What is #joblove? And how do I get it?

#Joblove is exactly what it sounds like. Its a hashtag to indicate that a person, does in fact, love their job, or some aspect of their job. The thing about #joblove is that it’s typically attached to certain kinds of scenarios: People traveling for work (i.e., “Charleston bound *emoji with hearts in its eyes* #joblove”). People exercising for work. People getting to wear whatever they want at work. People going to work whenever they want. People getting paid lots and lots of money to do their work. People having FUN at work. People having a kind, loving, supportive community within their workspace. You get it. #Joblove emerges when work becomes super rewarding, to the point that it doesn’t feel like… work.

Some of us might tell ourselves that these people mentioned above just got lucky, and that #joblove doesn’t exist for everyone. But I’m writing today to tell you that’s not true, and that you too can have a slice of the sweet #joblove pie. You just have to believe in it.

I’ve had some crappy jobs. Dog-walking in the dead of winter. Telemarketing. Daycare. I know what #jobhate feels like just as much as I know what #joblove feels like. It starts with these 3 things:

#1. Accepting that work is hard

If you think #joblove is defined by a lifestyle free of difficulty or stress, well then you’re not quite understanding what its really about. I have a really awesome job with Kula for Karma. But truthfully, the work can be difficult. There is a lot of problem solving. It requires I look at a computer a lot. In fact, I bring my computer almost everywhere with me. I’m on call most days of the week, even when I travel. Emails and conference calls are part of the daily routine. I do a lot of sitting. I do a lot of running around. Sometimes, like any job, it can be a lot. However, I’d much rather find myself being tested and a bit stressed out by my job, than being totally bored of it. More importantly, I’ve also found that the challenges of a tough job are so much more rewarding when you…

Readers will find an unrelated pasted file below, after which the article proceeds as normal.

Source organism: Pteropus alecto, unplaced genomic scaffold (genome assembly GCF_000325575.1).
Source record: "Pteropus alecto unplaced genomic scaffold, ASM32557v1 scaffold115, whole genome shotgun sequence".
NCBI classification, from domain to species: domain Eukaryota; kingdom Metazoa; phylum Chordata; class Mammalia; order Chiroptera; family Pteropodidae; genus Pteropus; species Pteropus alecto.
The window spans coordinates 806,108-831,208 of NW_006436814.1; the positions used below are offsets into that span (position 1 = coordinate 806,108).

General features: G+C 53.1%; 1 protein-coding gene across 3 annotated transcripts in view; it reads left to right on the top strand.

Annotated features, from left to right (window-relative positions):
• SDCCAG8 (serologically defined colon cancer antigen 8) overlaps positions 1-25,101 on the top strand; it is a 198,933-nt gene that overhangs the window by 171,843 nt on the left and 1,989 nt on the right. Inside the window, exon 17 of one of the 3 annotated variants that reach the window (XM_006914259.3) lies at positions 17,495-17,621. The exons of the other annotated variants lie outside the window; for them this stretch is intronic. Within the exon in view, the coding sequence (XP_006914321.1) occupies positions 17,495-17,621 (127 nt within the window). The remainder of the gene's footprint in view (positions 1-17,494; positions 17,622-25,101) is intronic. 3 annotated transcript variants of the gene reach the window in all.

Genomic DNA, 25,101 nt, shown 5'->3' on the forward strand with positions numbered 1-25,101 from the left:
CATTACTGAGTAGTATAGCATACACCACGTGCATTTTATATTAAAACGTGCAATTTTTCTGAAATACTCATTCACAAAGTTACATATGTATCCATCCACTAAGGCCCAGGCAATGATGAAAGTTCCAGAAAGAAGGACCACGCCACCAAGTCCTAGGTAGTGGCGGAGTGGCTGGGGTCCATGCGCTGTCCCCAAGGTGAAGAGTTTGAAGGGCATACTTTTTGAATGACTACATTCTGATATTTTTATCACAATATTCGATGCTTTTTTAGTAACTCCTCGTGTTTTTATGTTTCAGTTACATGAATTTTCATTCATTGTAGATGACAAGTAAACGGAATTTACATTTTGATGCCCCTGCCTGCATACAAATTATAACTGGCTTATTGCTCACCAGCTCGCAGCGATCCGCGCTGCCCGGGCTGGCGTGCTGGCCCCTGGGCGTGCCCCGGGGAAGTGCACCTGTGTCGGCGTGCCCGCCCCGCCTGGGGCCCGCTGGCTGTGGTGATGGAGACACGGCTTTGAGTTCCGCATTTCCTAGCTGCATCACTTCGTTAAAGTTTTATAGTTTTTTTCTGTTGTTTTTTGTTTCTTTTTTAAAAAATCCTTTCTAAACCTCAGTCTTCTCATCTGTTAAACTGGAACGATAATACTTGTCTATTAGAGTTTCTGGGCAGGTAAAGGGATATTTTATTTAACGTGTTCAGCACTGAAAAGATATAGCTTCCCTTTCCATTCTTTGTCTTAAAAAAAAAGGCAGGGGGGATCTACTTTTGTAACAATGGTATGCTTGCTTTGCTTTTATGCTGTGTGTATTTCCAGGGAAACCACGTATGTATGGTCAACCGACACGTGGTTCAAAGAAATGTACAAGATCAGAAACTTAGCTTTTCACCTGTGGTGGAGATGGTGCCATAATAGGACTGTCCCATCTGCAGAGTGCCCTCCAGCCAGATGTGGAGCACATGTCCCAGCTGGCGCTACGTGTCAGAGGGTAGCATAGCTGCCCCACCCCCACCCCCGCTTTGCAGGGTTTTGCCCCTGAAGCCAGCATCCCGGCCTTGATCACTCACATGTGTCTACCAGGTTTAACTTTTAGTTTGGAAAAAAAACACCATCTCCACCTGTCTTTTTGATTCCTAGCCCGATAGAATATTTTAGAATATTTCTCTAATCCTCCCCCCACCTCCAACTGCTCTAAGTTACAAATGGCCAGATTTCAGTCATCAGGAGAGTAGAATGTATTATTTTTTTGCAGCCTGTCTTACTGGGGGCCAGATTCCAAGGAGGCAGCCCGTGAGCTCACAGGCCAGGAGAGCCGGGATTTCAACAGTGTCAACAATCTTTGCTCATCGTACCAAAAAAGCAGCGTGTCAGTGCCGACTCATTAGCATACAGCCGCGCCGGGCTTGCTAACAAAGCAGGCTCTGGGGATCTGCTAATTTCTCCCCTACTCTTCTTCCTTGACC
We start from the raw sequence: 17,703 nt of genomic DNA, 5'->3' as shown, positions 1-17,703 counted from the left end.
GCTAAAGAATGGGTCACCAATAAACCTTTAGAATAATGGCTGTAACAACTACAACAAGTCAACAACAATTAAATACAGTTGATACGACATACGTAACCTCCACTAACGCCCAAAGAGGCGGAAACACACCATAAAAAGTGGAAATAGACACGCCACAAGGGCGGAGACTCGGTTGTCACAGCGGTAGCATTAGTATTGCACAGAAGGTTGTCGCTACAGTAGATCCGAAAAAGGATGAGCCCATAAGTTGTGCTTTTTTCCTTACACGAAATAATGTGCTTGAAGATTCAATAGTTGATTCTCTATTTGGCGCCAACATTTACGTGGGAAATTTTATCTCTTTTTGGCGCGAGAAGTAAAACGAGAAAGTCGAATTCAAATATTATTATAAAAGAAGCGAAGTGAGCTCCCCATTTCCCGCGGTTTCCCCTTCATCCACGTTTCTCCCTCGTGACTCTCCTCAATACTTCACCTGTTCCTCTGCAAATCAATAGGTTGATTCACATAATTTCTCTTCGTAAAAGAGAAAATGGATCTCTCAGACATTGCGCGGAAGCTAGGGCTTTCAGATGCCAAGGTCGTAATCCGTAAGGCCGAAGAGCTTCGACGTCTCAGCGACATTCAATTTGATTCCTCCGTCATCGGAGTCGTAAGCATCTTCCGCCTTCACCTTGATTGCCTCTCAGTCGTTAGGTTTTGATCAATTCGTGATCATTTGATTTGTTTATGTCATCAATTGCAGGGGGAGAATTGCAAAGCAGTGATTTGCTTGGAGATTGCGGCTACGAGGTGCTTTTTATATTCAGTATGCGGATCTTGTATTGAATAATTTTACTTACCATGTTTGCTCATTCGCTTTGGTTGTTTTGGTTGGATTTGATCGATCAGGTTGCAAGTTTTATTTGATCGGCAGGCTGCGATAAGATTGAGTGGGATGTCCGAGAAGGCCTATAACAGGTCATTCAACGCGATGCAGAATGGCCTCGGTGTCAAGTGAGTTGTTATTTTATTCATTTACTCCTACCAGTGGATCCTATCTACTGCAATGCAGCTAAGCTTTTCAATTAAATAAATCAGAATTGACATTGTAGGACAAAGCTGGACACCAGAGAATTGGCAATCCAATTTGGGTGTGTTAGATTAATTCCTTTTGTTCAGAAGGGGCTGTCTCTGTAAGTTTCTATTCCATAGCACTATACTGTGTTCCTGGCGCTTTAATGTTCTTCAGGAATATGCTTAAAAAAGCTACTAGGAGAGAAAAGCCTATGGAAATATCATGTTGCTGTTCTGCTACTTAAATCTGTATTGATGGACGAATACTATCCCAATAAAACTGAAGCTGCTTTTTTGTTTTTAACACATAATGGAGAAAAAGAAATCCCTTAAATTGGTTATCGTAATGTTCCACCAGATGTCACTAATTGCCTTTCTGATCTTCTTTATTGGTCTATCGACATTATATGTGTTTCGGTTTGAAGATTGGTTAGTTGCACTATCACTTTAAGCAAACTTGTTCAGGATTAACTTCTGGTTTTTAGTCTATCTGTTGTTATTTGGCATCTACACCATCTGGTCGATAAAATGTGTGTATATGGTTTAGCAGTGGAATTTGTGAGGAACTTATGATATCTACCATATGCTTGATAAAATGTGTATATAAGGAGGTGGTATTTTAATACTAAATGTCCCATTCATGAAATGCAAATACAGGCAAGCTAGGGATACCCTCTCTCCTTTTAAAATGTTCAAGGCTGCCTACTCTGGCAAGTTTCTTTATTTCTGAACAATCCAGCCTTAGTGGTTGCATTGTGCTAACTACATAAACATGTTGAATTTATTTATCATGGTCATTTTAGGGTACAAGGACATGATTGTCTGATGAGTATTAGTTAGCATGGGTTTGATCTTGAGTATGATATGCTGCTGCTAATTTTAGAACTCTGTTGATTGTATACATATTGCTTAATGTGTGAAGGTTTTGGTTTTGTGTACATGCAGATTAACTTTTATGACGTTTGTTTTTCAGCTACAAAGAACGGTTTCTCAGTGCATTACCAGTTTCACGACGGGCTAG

#2. Understand the end product

The thing that invigorates me the most about Kula for Karma is not just understanding, but experiencing our organization’s end product: getting yoga and meditation to people in need, free of cost. A few weeks ago I subbed one of Kula’s weekly yoga for cancer classes at John Theurer Cancer Center. First, I huffed and puffed about having to teach because it put some stress on my already busy schedule. But then I remembered how important it is to experience what is happening at the very end of all the work I do behind the scenes. As always, it was a heart stirring experience. These people at the cancer center (and at many other facilities) are so committed to their practice, their little yoga community, and their healthcare. They are so, so grateful for our volunteer services, and they show it to you with hugs, smiles and the admiration in their eyes. So when I got back to the computer I had a refreshed feeling and appreciation for the “work” I have to do for those people to continue to have that experience. Which leads me to my next point…

#3. Appreciating the end product

If I had gone to that yoga class and realized that it in no way, shape or form resonated with me… then #joblove wouldn’t be possible for me at Kula for Karma. I encourage you to take a moment and look your job and career. Is it hard sometimes? Does it feel like work? Remember, thats a part of the process. But what is the end product of the work you do? Have you experience experienced it, or at the very least, attempted to understand it? Do you believe in it?

All of these questions will tell you if #joblove is possible for you right now. Sure, #joblove can be slapped onto a picture of a person traveling for work, or associated with the excitement when someone receives a sweet bonus. But the true essence of this idea is being connected to what you do. #Joblove emerges when work becomes super rewarding, to the point that it doesn’t feel like… work. But that only becomes possible when you can mindfully create appreciation for the work that you do. If you can’t find or create that connection, then perhaps #joblove exists for you elsewhere.